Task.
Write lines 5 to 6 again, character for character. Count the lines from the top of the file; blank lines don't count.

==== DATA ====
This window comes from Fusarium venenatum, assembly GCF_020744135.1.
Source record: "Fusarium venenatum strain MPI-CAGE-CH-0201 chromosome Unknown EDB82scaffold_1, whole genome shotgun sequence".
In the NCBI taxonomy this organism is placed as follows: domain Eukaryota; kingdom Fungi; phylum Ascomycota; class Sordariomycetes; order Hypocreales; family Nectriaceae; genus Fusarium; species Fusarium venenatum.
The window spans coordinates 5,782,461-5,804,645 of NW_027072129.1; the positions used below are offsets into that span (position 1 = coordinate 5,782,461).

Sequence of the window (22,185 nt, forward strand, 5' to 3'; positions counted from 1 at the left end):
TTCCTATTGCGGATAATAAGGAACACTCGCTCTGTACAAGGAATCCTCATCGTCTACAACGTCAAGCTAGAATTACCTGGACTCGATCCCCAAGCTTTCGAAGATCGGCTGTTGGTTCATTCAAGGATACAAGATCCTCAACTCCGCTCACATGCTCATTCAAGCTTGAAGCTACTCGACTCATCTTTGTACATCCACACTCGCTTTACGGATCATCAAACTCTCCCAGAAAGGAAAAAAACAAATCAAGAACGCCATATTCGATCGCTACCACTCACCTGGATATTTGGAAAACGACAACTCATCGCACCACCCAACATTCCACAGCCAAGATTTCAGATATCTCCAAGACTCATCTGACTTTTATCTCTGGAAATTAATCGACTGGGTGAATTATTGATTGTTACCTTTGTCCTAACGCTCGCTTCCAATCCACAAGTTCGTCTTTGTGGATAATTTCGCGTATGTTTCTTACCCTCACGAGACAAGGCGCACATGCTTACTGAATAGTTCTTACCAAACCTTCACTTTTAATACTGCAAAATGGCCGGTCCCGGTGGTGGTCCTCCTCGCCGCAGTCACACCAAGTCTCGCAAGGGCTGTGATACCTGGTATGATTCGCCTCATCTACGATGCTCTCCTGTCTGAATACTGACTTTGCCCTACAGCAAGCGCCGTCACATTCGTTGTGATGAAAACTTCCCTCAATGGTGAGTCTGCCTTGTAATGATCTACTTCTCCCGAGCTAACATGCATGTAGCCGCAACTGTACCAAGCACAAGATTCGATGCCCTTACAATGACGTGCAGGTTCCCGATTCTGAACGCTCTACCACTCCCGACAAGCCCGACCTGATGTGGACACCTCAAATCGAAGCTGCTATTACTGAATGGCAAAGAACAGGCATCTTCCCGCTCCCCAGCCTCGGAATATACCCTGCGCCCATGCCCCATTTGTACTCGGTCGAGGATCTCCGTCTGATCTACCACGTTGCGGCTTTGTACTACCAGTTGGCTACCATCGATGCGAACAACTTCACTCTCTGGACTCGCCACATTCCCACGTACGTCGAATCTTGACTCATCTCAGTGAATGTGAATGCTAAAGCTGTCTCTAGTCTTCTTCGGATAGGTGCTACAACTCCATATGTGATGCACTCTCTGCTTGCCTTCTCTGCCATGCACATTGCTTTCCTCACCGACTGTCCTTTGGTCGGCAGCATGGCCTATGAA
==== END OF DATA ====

Sequence of the window (22,185 nt, forward strand, 5' to 3'; positions counted from 1 at the left end):
TTCCTATTGCGGATAATAAGGAACACTCGCTCTGTACAAGGAATCCTCATCGTCTACAACGTCAAGCTAGAATTACCTGGACTCGATCCCCAAGCTTTCGAAGATCGGCTGTTGGTTCATTCAAGGATACAAGATCCTCAACTCCGCTCACATGCTCATTCAAGCTTGAAGCTACTCGACTCATCTTTGTACATCCACACTCGCTTTACGGATCATCAAACTCTCCCAGAAAGGAAAAAAACAAATCAAGAACGCCATATTCGATCGCTACCACTCACCTGGATATTTGGAAAACGACAACTCATCGCACCACCCAACATTCCACAGCCAAGATTTCAGATATCTCCAAGACTCATCTGACTTTTATCTCTGGAAATTAATCGACTGGGTGAATTATTGATTGTTACCTTTGTCCTAACGCTCGCTTCCAATCCACAAGTTCGTCTTTGTGGATAATTTCGCGTATGTTTCTTACCCTCACGAGACAAGGCGCACATGCTTACTGAATAGTTCTTACCAAACCTTCACTTTTAATACTGCAAAATGGCCGGTCCCGGTGGTGGTCCTCCTCGCCGCAGTCACACCAAGTCTCGCAAGGGCTGTGATACCTGGTATGATTCGCCTCATCTACGATGCTCTCCTGTCTGAATACTGACTTTGCCCTACAGCAAGCGCCGTCACATTCGTTGTGATGAAAACTTCCCTCAATGGTGAGTCTGCCTTGTAATGATCTACTTCTCCCGAGCTAACATGCATGTAGCCGCAACTGTACCAAGCACAAGATTCGATGCCCTTACAATGACGTGCAGGTTCCCGATTCTGAACGCTCTACCACTCCCGACAAGCCCGACCTGATGTGGACACCTCAAATCGAAGCTGCTATTACTGAATGGCAAAGAACAGGCATCTTCCCGCTCCCCAGCCTCGGAATATACCCTGCGCCCATGCCCCATTTGTACTCGGTCGAGGATCTCCGTCTGATCTACCACGTTGCGGCTTTGTACTACCAGTTGGCTACCATCGATGCGAACAACTTCACTCTCTGGACTCGCCACATTCCCACGTACGTCGAATCTTGACTCATCTCAGTGAATGTGAATGCTAAAGCTGTCTCTAGTCTTCTTCGGATAGGTGCTACAACTCCATATGTGATGCACTCTCTGCTTGCCTTCTCTGCCATGCACATTGCTTTCCTCACCGACTGTCCTTTGGTCGGCAGCATGGCCTATGAA